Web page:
National charity Activity Alliance is calling time on negative perceptions through its campaign, ‘Who says?’. The leading voice for disabled people in sport and activity wants disabled children and young people to have the same opportunities to be active as their non-disabled peers.
Who says? draws attention to just some of the negative perceptions that can impact disabled children and young people’s opportunities to be active. Activity Alliance’s research highlights that there is significant work to do for it to be a level playing field for disabled children and young people in sport and activity. Only a quarter (25 per cent) of disabled children say they take part in sport and activity all of the time at school. This is compared to 41 per cent of non-disabled children.
Who says? focuses on four perceptions about disabled children and young people. The perceptions arise from the charity’s research – My Active Future report:
- Young disabled people should sit out of PE lessons
- Disabled people can’t be leaders
- Disabled children can’t grow up to be active adults
- Families can’t be active together
Disabled people of all ages have countless personal experiences that lead to marginalisation, low confidence, and inactivity. Who says? empowers people of all ages, on and off the field of play, to challenge their own and others’ perceptions.
Organisations across Gloucestershire are supporting children and young people with disabilities, to get active and we want to showcase the incredible work they are doing.
BEAM! through Gymnastics is an accessible gymnastics club, based at Cirencester College which supports children with additional emotional, physical, behavioural and sensory challenges. Beam! support children from pre-school age upwards at weekly gymnastics sessions.
Gymnastics Coach Rachel said “Our goal was to give children with additional needs a fun, safe and welcoming gymnastics club to attend where not only do they feel accepted but their parents and carers can feel comfortable in knowing that whatever the challenges their children have, BEAM! Gymnastics will embrace them!”
Hazel, one of the coaches at Beam! said “We acknowledge that every child is different, with their own specific needs and their ability. Therefore each child has their own plan/programme at BEAM Gymnastics, and they work, with the BEAM Team Coaches to accomplish their own ‘I can’ moments, which, they can, if they wish, share their success with the other gymnasts.”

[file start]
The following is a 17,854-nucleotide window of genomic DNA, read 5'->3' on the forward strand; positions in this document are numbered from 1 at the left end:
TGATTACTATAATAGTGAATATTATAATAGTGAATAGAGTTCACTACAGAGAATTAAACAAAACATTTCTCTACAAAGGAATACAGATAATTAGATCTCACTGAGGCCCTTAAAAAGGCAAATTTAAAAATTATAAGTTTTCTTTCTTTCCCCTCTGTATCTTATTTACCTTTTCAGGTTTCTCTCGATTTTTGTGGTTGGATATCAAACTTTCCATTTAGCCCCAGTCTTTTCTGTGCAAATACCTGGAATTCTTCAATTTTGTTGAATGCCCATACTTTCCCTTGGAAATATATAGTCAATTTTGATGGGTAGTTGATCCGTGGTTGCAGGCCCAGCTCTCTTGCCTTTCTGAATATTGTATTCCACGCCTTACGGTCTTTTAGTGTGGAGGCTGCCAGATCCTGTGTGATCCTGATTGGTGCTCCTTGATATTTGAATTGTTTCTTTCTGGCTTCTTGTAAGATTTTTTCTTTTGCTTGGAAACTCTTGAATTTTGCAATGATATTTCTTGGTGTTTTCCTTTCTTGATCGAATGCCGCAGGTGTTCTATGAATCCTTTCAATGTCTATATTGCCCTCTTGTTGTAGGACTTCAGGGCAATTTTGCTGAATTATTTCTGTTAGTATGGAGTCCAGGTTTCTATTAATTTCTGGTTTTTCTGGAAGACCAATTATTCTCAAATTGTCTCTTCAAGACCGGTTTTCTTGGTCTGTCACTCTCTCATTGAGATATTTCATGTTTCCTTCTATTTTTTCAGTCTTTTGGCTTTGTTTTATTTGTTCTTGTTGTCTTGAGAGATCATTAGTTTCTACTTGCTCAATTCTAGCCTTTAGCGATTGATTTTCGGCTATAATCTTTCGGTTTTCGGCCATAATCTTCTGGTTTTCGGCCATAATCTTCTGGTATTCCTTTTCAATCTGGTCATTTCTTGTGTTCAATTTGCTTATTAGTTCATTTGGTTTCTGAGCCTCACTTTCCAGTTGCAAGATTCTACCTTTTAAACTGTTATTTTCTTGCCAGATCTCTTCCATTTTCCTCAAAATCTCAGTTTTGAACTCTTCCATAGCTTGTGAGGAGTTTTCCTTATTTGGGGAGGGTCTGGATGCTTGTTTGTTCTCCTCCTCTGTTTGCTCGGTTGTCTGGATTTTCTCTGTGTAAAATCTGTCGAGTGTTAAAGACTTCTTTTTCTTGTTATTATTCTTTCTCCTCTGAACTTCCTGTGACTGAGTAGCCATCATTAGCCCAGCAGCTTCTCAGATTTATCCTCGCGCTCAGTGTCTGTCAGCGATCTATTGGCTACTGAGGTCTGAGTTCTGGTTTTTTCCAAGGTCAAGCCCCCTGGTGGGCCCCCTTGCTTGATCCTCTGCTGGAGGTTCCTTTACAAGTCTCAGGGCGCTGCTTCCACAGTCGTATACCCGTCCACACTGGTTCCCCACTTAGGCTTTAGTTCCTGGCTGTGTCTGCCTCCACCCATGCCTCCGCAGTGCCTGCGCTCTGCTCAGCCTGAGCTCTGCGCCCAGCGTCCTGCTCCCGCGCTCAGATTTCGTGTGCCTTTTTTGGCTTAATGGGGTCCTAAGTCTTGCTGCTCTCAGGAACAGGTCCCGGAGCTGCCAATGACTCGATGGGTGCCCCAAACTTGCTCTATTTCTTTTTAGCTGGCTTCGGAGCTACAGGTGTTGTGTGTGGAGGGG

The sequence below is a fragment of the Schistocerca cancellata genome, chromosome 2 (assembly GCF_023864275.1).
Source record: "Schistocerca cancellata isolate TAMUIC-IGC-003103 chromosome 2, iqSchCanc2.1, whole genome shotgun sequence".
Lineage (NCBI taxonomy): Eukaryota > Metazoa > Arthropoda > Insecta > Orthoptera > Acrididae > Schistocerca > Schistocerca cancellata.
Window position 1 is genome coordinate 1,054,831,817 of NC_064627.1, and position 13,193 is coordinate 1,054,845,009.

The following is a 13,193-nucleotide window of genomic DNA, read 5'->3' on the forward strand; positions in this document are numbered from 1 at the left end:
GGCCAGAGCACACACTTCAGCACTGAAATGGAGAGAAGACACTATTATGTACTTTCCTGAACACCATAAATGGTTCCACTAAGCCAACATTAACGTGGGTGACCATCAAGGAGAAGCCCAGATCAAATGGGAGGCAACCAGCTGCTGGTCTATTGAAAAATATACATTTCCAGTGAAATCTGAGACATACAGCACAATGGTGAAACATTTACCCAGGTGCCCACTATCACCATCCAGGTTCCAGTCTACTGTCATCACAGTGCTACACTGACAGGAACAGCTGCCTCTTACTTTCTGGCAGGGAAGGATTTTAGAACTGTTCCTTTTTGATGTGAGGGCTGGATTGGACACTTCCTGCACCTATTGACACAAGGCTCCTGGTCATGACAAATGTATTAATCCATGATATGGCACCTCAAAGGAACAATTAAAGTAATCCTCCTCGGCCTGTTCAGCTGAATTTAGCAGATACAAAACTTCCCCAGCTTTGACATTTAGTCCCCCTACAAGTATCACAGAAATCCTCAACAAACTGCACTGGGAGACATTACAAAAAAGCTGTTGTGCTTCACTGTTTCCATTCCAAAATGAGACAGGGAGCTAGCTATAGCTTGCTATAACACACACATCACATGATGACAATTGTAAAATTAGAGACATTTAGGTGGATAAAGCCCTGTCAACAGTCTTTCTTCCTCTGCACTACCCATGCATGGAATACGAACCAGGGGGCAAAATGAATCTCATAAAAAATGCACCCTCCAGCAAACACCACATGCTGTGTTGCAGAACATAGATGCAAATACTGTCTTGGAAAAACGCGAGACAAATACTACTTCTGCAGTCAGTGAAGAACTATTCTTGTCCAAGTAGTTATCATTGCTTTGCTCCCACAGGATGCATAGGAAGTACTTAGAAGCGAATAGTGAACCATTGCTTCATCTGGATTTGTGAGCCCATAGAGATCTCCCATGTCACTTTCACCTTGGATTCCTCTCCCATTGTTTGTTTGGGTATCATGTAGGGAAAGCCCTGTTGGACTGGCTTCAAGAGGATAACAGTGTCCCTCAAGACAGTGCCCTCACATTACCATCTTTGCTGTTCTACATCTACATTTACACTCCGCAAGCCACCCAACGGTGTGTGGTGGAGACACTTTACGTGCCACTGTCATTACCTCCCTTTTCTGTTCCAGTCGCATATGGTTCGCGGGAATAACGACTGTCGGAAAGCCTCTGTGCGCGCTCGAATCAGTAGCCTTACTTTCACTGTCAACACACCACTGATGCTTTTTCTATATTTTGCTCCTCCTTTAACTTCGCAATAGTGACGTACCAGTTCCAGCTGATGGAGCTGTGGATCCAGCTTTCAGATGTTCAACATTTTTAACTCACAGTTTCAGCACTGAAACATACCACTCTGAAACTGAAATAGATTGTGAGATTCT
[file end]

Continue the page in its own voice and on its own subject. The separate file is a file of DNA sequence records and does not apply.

Richard is one of the volunteers at Beam! Who took part in classes. Richard likes Beam as it gives him the opportunity to help other people and he also enjoys taking part with the activity.
Richard said that some activities are not accessible or are unable to support his needs – one example was a Fencing group he joined, which he was then asked to leave as they couldn’t support his needs.
For people without a disability, finding a club or activity to take part in is easy but if you have additional needs, this is much harder to come by and options are limited. Richard would like to have the opportunity to try rock climbing (indoor or outdoor), curling and surf boarding but many clubs are unable to support him.
At Active Gloucestershire, we want to ensure that everybody has the opportunity to be active, and we want to support people living with disabilities to live active lives. In order to achieve this, we have a dedicated team that support the improvement and expansion of inclusive physically active opportunities. We want to inspire change by challenging these perceptions, we connect people to resources – monetary or otherwise – and we enable activity providers to take steps to provide these opportunities.
Alice Evans, Disability and Inclusion Project Officer at Active Gloucestershire said “The Who Say’s? campaign is a great opportunity to showcase some of the trailblazers for inclusive physical activity across the county. With many of the organisations we work with having inclusion embedded within their practices, they are already challenging how physical activity for people living with a disability is perceived.
“We want to ensure children and young people living with a disability have a choice in how they access physical activity; whether this is through opportunities to compete, leadership opportunities, or simply being able to be active together as a family or class without facing exclusion.”
You can read more about the Who say’s? campaign at www.activityalliance.org.uk/whosays.